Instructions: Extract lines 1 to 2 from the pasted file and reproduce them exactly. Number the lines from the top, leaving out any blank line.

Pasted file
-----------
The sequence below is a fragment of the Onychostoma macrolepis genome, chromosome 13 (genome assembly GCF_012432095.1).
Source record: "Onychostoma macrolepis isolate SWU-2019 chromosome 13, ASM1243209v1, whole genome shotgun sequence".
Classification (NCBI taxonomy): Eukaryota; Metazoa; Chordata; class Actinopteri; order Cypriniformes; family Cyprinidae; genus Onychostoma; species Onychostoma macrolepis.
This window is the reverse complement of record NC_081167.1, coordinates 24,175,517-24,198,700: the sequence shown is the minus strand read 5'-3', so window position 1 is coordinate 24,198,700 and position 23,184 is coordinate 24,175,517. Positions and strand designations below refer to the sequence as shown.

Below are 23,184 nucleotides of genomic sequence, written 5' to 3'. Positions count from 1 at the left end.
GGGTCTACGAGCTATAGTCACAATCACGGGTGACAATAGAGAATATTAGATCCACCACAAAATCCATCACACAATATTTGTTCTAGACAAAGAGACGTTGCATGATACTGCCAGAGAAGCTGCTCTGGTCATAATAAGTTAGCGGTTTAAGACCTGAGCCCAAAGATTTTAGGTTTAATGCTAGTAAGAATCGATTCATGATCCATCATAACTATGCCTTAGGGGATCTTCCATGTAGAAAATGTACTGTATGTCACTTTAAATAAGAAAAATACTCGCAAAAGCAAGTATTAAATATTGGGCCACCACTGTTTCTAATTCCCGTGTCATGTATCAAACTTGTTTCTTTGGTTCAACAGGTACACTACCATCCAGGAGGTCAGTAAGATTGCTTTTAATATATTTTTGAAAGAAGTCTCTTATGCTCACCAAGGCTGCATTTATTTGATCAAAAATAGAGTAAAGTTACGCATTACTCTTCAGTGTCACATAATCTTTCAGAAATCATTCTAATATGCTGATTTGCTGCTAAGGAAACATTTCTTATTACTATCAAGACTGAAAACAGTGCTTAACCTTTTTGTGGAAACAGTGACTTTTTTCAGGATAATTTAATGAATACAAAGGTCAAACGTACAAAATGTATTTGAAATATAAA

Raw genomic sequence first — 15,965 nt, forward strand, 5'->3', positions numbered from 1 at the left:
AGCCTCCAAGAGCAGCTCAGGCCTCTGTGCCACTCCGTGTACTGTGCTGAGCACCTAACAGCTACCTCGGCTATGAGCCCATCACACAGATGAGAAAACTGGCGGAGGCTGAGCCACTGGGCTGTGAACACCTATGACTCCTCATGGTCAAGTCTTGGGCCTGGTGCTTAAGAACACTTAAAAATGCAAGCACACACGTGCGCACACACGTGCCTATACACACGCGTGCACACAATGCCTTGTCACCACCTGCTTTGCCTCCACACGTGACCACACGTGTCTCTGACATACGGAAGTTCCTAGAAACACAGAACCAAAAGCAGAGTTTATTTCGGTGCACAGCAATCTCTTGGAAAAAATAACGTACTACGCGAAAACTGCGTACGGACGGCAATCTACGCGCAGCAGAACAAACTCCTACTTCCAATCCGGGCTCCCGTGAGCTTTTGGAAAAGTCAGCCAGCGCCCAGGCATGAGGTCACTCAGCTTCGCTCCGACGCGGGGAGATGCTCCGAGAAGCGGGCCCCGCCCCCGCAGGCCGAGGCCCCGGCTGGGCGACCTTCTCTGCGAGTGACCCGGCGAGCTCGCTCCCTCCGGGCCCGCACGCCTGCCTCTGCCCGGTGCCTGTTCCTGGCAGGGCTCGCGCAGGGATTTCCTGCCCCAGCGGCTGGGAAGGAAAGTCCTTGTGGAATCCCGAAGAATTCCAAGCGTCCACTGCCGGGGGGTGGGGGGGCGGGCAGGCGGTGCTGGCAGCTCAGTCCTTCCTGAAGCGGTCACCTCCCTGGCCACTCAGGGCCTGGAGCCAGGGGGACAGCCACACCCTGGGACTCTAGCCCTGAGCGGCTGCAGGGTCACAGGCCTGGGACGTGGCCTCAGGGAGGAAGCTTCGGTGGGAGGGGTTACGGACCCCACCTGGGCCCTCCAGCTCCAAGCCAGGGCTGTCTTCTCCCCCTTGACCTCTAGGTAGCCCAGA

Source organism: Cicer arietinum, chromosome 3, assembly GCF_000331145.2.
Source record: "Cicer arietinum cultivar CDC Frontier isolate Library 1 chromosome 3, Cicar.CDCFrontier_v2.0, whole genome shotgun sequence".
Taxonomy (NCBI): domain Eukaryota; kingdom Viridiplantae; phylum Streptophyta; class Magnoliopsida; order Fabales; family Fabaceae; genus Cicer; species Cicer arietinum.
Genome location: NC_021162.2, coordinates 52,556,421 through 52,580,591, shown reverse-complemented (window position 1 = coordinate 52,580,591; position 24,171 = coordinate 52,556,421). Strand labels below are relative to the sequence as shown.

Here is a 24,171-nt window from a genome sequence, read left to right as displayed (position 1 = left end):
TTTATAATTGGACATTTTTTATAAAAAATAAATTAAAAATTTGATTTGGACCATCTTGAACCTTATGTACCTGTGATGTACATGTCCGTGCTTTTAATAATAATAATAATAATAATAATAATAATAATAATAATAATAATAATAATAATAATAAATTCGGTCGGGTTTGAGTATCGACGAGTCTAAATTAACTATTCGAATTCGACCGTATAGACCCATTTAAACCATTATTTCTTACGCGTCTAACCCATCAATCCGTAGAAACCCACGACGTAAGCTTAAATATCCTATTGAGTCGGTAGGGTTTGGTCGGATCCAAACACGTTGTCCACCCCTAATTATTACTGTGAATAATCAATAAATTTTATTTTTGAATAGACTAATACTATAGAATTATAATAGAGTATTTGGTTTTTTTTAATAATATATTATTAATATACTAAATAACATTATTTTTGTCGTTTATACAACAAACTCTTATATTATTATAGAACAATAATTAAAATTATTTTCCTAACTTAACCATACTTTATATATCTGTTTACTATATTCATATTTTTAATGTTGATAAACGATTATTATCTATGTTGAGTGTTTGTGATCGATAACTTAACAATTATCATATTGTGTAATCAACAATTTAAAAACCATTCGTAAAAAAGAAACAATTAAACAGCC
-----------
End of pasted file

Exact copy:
The sequence below is a fragment of the Onychostoma macrolepis genome, chromosome 13 (genome assembly GCF_012432095.1).
Source record: "Onychostoma macrolepis isolate SWU-2019 chromosome 13, ASM1243209v1, whole genome shotgun sequence".